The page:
The number of new gaming studios in Greater Manchester was 78% lower in 2023 than in 2019 – despite the significant growth of the game industry.
The data, from video game trade body UKie, shows that the number of newly incorporated game companies has decreased yearly since 2019. As of January 2024, the number in Greater Manchester declined by 78% compared to 2019, with exactly the same figure for the entire UK.
This unexpected trend has happened while the industry is experiencing significant growth. The United Kingdom is Europe’s largest video game market and is among the world’s top 10 gaming industries. According to the trade body Tiga, the country’s gaming sector grew by 11.4% between December 2021 and April 2023, with the total industry workforce reaching 25,026.
With more than 70 active game companies as of January 2024, Greater Manchester has played a significant role in the UK’s game industry – with UKie data putting Manchester as the second-leading video game production city in the UK after London.
To understand what is going on, it is necessary to have a look at the past. Before 2019, the number of newly incorporated companies has been more or less at growth and the overall trend has been positive.
The COVID-19 pandemic has had a significant positive impact on the gaming industry to the extent that the value of the UK video game market reached a record of £7.16 billion in 2021, with a significant increase in investments in video games, according to the UKie 2021 report. With people staying at home and seeking new forms of entertainment, the gaming industry experienced sudden growth, leading many to consider entering the world of game development.
Also, game development tools and engines have become more accessible and cheaper in recent years, providing an opportunity for anyone to start developing their ideas for games.
Pete Bottomley, co-founder and studio head at White Paper Games, a video game company based in Salford, said: “Around 2012 to 2016, a big wave of titles were being released by the independent games industry.
“People saw small teams making games that they really resonated with. So, many got excited to make games. Those who were not graduates or without any industry experience, or those who were working in large companies, all decided to start their own studios.”
Mr Bottomley, an associate lecturer on game design courses at the University of Central Lancashire, believes that the number of new game studios has decreased in recent years, especially with university graduates.
He said: “Those game developers with industry experience are more backed by funding from publishers and investors. But graduates or those small teams who are at the beginning of their way in game development are less likely to get funds for their projects. This might be a reason for a reduction in the number of new studios.”
The UKie data also shows that the number of dissolved companies in 2023 is four times as high as last year’s figure. Looking more closely at the dissolved companies in Greater Manchester, the majority of them are small game startups that had survived only one to three years in the market.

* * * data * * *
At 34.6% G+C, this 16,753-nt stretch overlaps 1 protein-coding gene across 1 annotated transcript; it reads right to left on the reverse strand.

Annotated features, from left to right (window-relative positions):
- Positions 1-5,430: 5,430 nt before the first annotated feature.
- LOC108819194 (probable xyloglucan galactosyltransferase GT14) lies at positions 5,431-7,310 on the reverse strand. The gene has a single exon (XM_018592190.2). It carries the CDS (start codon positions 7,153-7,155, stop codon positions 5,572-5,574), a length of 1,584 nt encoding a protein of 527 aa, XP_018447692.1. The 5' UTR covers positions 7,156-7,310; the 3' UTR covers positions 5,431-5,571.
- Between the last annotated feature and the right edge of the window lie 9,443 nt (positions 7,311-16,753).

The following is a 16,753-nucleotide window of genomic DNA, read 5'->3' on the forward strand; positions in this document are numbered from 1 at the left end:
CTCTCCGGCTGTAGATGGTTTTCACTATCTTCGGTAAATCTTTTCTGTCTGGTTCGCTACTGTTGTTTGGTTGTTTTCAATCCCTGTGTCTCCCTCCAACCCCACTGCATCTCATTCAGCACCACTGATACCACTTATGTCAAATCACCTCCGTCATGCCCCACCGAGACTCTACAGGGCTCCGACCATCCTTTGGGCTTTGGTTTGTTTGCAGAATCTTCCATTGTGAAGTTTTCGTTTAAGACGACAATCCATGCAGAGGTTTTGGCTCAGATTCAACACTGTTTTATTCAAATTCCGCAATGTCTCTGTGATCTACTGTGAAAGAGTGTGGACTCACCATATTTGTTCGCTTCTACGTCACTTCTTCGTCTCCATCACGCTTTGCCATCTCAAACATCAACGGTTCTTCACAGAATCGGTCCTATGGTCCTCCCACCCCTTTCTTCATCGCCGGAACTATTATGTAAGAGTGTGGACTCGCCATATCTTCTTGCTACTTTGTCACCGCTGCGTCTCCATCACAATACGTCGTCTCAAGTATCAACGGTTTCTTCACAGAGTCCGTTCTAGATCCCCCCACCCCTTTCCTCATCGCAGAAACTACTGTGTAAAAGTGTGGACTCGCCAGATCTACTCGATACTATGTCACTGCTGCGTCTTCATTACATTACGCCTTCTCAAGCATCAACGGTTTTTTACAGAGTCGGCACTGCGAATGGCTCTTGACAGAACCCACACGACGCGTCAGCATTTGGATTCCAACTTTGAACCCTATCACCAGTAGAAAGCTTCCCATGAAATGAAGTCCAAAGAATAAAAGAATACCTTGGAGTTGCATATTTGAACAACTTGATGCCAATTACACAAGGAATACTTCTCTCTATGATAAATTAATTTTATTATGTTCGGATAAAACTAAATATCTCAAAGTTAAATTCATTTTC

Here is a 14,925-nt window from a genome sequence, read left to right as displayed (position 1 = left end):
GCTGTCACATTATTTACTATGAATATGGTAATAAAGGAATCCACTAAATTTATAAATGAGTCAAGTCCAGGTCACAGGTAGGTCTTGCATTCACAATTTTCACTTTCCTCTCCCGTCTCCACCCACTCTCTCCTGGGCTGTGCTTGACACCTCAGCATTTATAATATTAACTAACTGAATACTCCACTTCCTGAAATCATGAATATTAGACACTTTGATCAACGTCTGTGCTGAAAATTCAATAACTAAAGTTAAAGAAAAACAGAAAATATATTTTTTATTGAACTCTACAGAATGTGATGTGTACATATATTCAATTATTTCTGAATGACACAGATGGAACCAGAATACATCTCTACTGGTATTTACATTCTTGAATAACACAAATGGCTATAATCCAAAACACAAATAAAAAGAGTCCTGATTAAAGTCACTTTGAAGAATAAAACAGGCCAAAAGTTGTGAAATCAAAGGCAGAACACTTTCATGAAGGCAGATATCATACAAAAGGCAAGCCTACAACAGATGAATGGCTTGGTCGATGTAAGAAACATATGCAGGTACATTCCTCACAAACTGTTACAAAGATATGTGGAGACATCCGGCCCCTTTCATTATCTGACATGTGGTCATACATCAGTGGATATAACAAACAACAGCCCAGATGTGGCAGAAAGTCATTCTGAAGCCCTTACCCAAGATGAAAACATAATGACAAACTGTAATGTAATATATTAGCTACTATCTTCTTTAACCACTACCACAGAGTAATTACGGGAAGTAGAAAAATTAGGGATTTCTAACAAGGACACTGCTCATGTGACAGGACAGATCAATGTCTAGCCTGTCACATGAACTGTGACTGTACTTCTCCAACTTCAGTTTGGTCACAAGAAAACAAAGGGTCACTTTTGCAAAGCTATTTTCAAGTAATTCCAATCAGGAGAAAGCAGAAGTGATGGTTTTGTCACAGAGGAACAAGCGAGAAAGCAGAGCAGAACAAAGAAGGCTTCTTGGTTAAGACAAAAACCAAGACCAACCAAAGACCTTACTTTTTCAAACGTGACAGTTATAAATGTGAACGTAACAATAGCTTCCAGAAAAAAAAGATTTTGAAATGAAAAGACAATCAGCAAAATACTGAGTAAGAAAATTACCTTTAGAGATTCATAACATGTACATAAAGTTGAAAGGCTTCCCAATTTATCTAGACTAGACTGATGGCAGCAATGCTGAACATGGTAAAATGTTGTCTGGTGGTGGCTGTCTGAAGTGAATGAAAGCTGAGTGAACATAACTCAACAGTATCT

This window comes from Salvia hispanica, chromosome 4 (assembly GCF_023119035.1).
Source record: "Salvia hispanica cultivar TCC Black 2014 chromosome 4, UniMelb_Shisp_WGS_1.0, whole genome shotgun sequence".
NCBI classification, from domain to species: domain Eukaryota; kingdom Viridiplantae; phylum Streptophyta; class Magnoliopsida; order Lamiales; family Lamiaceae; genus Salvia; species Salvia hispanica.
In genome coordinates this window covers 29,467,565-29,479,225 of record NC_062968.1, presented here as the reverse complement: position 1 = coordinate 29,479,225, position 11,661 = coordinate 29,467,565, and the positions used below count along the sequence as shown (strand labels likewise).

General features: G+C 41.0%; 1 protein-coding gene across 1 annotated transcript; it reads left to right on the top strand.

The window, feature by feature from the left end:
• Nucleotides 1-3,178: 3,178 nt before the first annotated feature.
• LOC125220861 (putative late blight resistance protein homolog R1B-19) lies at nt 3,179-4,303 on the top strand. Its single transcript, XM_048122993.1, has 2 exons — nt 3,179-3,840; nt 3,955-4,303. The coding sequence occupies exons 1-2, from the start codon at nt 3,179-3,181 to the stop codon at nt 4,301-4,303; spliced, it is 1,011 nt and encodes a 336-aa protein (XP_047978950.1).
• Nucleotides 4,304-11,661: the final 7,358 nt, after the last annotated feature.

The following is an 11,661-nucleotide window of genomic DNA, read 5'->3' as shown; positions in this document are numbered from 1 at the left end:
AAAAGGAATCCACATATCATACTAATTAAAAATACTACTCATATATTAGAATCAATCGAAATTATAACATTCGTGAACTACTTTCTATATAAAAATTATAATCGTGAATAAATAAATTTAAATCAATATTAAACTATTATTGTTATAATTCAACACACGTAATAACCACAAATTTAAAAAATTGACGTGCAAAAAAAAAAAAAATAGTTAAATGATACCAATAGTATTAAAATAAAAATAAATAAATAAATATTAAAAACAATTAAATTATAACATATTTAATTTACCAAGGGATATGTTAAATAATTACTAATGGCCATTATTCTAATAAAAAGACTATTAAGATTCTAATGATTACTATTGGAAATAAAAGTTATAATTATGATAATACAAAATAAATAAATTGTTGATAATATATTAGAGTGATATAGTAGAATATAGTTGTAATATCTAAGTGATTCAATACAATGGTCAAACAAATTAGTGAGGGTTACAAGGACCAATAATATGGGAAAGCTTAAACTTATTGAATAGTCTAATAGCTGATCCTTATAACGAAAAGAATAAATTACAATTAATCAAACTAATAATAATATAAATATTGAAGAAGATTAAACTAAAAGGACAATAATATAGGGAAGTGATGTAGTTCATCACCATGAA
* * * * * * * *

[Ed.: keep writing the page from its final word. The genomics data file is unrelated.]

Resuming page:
Despite the ongoing growth in the UK’s game industry, the support provided by the government, and the more accessible game-developing tools and training in recent years, the data indicates that these are not all the requirements to survive in the game industry.
Government-provided funds and tax relief can certainly alleviate financial burdens for small game companies, but they might not eliminate financial challenges. Tax relief, for example, often comes into play after the development process or when the company starts generating profits. So, until then, the company may face challenges.
Also, the highly competitive gaming market makes it hard for small startups to stand out among established competitors or break into a market flooded with tens of similar games.
Some game developers who seek to establish a company are recent graduates of the field and are mainly focused on the technical side of game development. In these cases, a lack of a clear business plan or a marketing strategy, and therefore, difficulties in generating revenue from the games, can interrupt a company's growth and lead to dissolution.
Mr Bottomley believes since 2022, as a kind of post-COVID effect, funding in the game industry has become more restricted, and investors are more willing to support teams with a proven track record and experience in the field.
He said: "If a small team relies on funding to back their studio and that funding goes away, they may struggle to operate as a game studio anymore if they haven't thought about establishing multiple sources of income.
"Making games is incredibly tough. It can be very taxing and time-consuming, and not everyone does it for financial rewards. If you need some kind of financial reward or some kind of income to maintain a certain lifestyle or family, or you have financial commitments, games can be a tough space for that.
"I've seen quite a few people move outside the games into other industries. Because the pay, the hours, and the standard of living might be better overall. Or it might be that they just got tired of operating this way."
The recent decline in new UK game studios is a multifaceted issue. While positive growth continues in the broader gaming industry, emerging developers face many challenges. Restricted investments, market competition, and post-pandemic side effects on funding have hit inexperienced teams hard in particular.
The UK government's encouragement for the game business has boosted the industry, yet more may need to be done to support new studios. Addressing the complex factors discouraging startups will help stabilise the industry. If new game developers keep shutting down at scale, it risks jeopardising the health, diversity and innovation capacities across the whole game industry.
Feature image courtesy of Florian Olivo.